SCHOOL: Dún an Ochta (Buachaillí) | ADDRESS: Eyrecourt, Co. Galway
Joe Kelly is alive – not an old man and met with the Banshee. As stated Dooras is about a mile or so from Eyrecourt.
Joe Kelly told the following story – an experience of his some few years ago.
There was a poor woman living in Dooras by the name of Donnelly. She was very ill, and her death was expected at any time. Being a carpenter he, and a couple of other men, started making a coffin for her in a shed at a short distance away.
Late at night when the work was almost completed, and they were on their way to her house to inquire for her, Joe Kelly heard terrible wailing moans near by. He then saw a Banshee with a comb in her hand, and she was combing her long hair.
The man with him said that the woman must be dead, and on reaching the house a few minutes later found that it was true. It is true that the appearing and wailing of a Banshee foretell the death of certain families.
This story was told by Joe Kelly, Eyrecourt, who heard this story from his father.
The Eyre family lived in the Castle outside Eyrecourt from the time of Cromwell until about 10 years or so ago. When each member of the “Eyre” family died rings were not removed from their fingers, but were interred with them.
When the Eyre of Eyrecourt Castle died some valuable rings were buried with her. The butler of the house noticed this, and the night after she was placed in the vault near by (where the Eyre family were put), he went to the vault, opened it and set about cutting the rings off her fingers.
To his horror and amazement the blood immediately flowed from the cut finger and she sat upright and gave a cry. The butler ran for his life.
A few minutes later Mrs. Eyre knocked at the front door. Her husband knew the knock to be the same as his dead wife was want to give. However, believing she was dead he was astonished to find her at the door. She was really only in a trance he believed to be dead.
Pat Kelly, of Ballinakill, 2.1/2 miles from Eyrecourt, had the following experience:
1. One night he was coming home from Clonfert, (3 miles from Eyrecourt to the West of B.) by a short-cut through the fields. It was nearing the midnight hour, and quite suddenly he saw a big hunt with the usual arrany of huntsmen, hounds etc.
The first hunstman halted, and asked him if he’d care to follow the hunt. He said “he wouldn’t – that he was on his way home.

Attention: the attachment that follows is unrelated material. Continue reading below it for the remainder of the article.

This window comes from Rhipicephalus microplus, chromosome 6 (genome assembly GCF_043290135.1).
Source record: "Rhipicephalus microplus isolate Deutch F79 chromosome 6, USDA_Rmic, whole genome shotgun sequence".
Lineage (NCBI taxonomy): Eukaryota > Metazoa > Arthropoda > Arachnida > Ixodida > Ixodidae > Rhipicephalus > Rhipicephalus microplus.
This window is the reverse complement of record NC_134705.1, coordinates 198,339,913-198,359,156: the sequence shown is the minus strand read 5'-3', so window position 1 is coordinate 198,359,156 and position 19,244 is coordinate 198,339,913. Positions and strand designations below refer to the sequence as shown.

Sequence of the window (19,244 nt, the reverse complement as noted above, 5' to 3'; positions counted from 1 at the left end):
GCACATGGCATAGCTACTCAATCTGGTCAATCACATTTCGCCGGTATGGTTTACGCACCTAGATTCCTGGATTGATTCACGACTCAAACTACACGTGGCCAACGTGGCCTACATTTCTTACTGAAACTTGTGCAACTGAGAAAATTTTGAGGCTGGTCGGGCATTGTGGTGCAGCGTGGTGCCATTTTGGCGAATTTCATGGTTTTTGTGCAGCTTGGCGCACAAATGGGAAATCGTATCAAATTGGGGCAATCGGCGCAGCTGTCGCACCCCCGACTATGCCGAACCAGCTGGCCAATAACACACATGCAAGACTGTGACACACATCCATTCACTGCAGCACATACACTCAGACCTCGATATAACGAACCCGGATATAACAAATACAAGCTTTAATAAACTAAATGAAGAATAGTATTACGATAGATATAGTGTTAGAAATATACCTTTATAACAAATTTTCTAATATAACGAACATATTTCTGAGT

A second hunstman stopped near him, and asked him the same question to which he replied in the negative.
On being asked by the third hunstman he agreed, and immediately a calf sprung up as if from nowhere, and bore him away at a terrific pace. He was told by the third hunstman not to speak.
The hunt had been on for a good time, and the calf was still speeding along. When the calf jumped over two ditches and a “póirín”, and got ahead of the rest he forgot about the warning he had got about not speaking, and said – “the calf is the best of them all”.
Immediately the calf disappeared, and he was left alone in the field. All traces of the hunt was gone, so he proceeded on his homeward journey, and surprised his family by relating this story.
2. Pat Kelly (same man as in last story) saw a leipreacón one morning at 7.30, when passing thro’ same field, on his way to his work in Clonfert. He beheld this leipreacón at a (style) stile, as he was about to cross it.
He was only about a foot in height, and had a long beard. He took his eyes off him for a second, where he slipped in getting over the stile, and immediately he had vanished. He searched around for him in every place, but could find no trace of him.
3. Pat Kelly (same man) heard the Banshee crying one morning on his return from a dance in the neighbourhood.
Shortly afterwards, a man from that locality, called Lynch died.
The Banshee is supposed to follow certain families, and is heard crying shortly before their death.
4. Pat Kelly told this story. He heard it from his grandfather.A man (name unknown) from this same area, once caught a leipreacán, and fixed his gaze on him despite the efforts of the other to divert his attention.
On being questioned about the much famed “crock of gold” he refused to supply any information.
He captured him, and put him in under a pot.
Every morning he looked in to see if his captive were still there. This went on for six months, during which time many of his animals died. A
t last the Leipreacán revealed the supposed hiding place, and so he was released. The farmer made a big search for it, but in vain.